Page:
Could a national identity card help resolve the heated immigration-reform divide?
Two Senators, New York Democrat Chuck Schumer and South Carolina Republican Lindsey Graham, certainly seem to think so. They recently presented an immigration-bill blueprint to President Barack Obama that includes a proposal to issue a biometric ID card one that would contain physical data such as fingerprints or retinal scans to all working Americans. The "enhanced Social Security card" is being touted as a way to curb illegal immigration by giving employers the power to quickly and accurately determine who is eligible to work. "If you say [illegal immigrants] can't get a job when they come here, you'll stop it," Schumer told the Wall Street Journal. Proponents also hope legal hiring will be easier for employers if there's a single go-to document instead of the 26 that new employees can currently use to show they're authorized to work.
But with a congressional skirmish over comprehensive immigration reform on the horizon, skeptics from the left and the right have raised numerous concerns about the biometric ID some of which pop up every time a form of national identification is proposed, and some that hinge on the shape this plan ultimately takes.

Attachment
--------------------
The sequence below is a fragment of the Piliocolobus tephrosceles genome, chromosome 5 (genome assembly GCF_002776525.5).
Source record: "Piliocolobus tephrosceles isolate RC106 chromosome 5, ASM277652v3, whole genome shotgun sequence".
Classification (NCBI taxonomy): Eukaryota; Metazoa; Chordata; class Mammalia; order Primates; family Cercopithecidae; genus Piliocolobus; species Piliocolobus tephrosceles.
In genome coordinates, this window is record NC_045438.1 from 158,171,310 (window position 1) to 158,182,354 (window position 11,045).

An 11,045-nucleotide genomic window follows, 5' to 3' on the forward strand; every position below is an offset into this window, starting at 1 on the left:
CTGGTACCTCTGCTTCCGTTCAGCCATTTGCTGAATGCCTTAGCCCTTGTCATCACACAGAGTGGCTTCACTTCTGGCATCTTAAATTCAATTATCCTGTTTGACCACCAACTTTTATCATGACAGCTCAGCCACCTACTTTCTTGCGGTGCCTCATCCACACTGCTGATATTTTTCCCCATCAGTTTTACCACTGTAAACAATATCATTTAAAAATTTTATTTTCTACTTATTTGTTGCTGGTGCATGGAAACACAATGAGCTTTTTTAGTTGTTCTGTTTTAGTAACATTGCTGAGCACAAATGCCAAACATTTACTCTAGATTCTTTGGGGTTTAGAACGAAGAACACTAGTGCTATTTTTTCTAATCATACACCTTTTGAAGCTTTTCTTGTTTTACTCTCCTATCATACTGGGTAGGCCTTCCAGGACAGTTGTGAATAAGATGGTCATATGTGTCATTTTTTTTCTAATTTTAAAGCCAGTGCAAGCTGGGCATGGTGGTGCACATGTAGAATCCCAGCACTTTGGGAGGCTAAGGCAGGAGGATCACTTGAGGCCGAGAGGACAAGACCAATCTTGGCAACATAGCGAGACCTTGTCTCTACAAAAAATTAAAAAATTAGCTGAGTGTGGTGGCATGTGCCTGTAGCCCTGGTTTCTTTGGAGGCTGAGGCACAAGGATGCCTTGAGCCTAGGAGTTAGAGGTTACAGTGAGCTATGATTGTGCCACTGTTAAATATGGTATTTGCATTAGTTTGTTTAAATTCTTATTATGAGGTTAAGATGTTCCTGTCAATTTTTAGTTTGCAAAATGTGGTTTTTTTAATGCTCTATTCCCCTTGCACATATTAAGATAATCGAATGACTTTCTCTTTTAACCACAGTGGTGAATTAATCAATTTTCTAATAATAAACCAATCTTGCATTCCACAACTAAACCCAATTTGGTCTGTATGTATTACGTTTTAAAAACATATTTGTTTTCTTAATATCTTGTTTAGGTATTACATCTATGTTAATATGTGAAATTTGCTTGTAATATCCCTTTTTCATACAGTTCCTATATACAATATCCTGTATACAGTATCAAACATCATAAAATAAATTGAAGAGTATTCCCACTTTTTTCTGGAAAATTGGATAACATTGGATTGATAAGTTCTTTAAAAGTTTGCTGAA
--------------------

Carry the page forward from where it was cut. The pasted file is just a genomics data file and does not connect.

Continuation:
The sheer scale of the project is a potential problem, in terms of time, money and technology. The premise of using a biometric employment card (which would most likely contain fingerprint data) to stop illegal immigrants from working requires that all 150 millionplus American workers, not just immigrants, have one. Michael Cherry, president of identification-technology company Cherry Biometrics, says the accuracy of such large-scale biometric measuring hasn't been proved. "What study have we done?" he says. "We just have a few assumptions."
Schumer estimates that employers would have to pay up to $800 for card-reading machines, and many point out that compliance could prove burdensome for many small-to-medium-size businesses. In a similar program run by the Department of Homeland Security, in which 1.4 million transportation workers have been issued biometric credentials, applicants each pay $132.50 to help cover the costs of the initiative, which so far run in the hundreds of millions. "This is sort of like the worst combination of the DMV and the TSA," says Chris Calabrese, legislative counsel for the ACLU, an organization that has traditionally opposed all forms of national ID. "It's going to be enormously costly no matter what."
Lynden Melmed, former chief counsel for U.S. Citizenship and Immigration Services, says the pace of expanding the program is crucial. He believes that issuing the cards on a rolling basis and viewing them as "the next version of the driver's license" makes the idea of a nationally issued biometric ID seem much less daunting. "I think that there is a risk in overreaching too quickly," he says.
Another potential issue is whether the card will result in people being wrongfully denied work. The average person isn't equipped to determine whether two fingerprints are a match even FBI fingerprint experts have their off days, as when they incorrectly implicated a Portland, Ore., attorney in the 2004 bombings in Madrid which means employers would be relying on an automated system. And that, as well as the fingerprinting process itself, invariably leads to some small number of mistakes.